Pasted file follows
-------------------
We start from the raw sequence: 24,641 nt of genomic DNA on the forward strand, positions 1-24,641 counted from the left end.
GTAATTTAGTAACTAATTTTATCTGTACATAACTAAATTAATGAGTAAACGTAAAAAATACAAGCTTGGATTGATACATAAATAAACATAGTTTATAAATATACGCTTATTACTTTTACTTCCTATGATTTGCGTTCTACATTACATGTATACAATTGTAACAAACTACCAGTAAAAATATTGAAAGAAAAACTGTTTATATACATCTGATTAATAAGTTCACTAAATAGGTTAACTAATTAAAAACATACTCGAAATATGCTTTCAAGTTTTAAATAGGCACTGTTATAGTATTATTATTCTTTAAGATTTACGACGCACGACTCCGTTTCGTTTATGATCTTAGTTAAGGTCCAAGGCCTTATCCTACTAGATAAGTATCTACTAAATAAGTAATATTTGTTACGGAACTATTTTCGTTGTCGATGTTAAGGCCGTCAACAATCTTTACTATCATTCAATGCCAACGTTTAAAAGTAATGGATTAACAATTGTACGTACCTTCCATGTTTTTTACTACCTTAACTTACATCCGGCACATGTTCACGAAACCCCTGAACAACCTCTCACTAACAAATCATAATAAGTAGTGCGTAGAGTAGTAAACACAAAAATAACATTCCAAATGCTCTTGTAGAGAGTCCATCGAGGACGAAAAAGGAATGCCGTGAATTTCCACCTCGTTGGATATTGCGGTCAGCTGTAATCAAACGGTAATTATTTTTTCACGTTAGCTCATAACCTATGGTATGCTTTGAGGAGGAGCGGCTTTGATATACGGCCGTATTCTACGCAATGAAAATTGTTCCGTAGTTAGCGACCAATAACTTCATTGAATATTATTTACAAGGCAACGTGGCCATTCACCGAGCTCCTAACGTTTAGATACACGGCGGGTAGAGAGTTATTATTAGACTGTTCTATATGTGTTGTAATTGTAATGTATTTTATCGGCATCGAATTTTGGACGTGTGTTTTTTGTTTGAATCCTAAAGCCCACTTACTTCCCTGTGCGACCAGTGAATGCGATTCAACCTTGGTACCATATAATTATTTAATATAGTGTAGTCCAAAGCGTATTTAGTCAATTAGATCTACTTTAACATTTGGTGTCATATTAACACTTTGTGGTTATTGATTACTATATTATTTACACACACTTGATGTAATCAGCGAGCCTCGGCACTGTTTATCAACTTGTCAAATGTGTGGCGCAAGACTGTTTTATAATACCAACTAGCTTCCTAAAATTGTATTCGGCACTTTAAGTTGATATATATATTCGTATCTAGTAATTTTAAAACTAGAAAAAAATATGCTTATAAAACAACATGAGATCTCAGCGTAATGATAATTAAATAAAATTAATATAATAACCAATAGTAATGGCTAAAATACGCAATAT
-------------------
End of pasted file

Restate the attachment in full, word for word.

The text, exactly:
We start from the raw sequence: 24,641 nt of genomic DNA on the forward strand, positions 1-24,641 counted from the left end.
GTAATTTAGTAACTAATTTTATCTGTACATAACTAAATTAATGAGTAAACGTAAAAAATACAAGCTTGGATTGATACATAAATAAACATAGTTTATAAATATACGCTTATTACTTTTACTTCCTATGATTTGCGTTCTACATTACATGTATACAATTGTAACAAACTACCAGTAAAAATATTGAAAGAAAAACTGTTTATATACATCTGATTAATAAGTTCACTAAATAGGTTAACTAATTAAAAACATACTCGAAATATGCTTTCAAGTTTTAAATAGGCACTGTTATAGTATTATTATTCTTTAAGATTTACGACGCACGACTCCGTTTCGTTTATGATCTTAGTTAAGGTCCAAGGCCTTATCCTACTAGATAAGTATCTACTAAATAAGTAATATTTGTTACGGAACTATTTTCGTTGTCGATGTTAAGGCCGTCAACAATCTTTACTATCATTCAATGCCAACGTTTAAAAGTAATGGATTAACAATTGTACGTACCTTCCATGTTTTTTACTACCTTAACTTACATCCGGCACATGTTCACGAAACCCCTGAACAACCTCTCACTAACAAATCATAATAAGTAGTGCGTAGAGTAGTAAACACAAAAATAACATTCCAAATGCTCTTGTAGAGAGTCCATCGAGGACGAAAAAGGAATGCCGTGAATTTCCACCTCGTTGGATATTGCGGTCAGCTGTAATCAAACGGTAATTATTTTTTCACGTTAGCTCATAACCTATGGTATGCTTTGAGGAGGAGCGGCTTTGATATACGGCCGTATTCTACGCAATGAAAATTGTTCCGTAGTTAGCGACCAATAACTTCATTGAATATTATTTACAAGGCAACGTGGCCATTCACCGAGCTCCTAACGTTTAGATACACGGCGGGTAGAGAGTTATTATTAGACTGTTCTATATGTGTTGTAATTGTAATGTATTTTATCGGCATCGAATTTTGGACGTGTGTTTTTTGTTTGAATCCTAAAGCCCACTTACTTCCCTGTGCGACCAGTGAATGCGATTCAACCTTGGTACCATATAATTATTTAATATAGTGTAGTCCAAAGCGTATTTAGTCAATTAGATCTACTTTAACATTTGGTGTCATATTAACACTTTGTGGTTATTGATTACTATATTATTTACACACACTTGATGTAATCAGCGAGCCTCGGCACTGTTTATCAACTTGTCAAATGTGTGGCGCAAGACTGTTTTATAATACCAACTAGCTTCCTAAAATTGTATTCGGCACTTTAAGTTGATATATATATTCGTATCTAGTAATTTTAAAACTAGAAAAAAATATGCTTATAAAACAACATGAGATCTCAGCGTAATGATAATTAAATAAAATTAATATAATAACCAATAGTAATGGCTAAAATACGCAATAT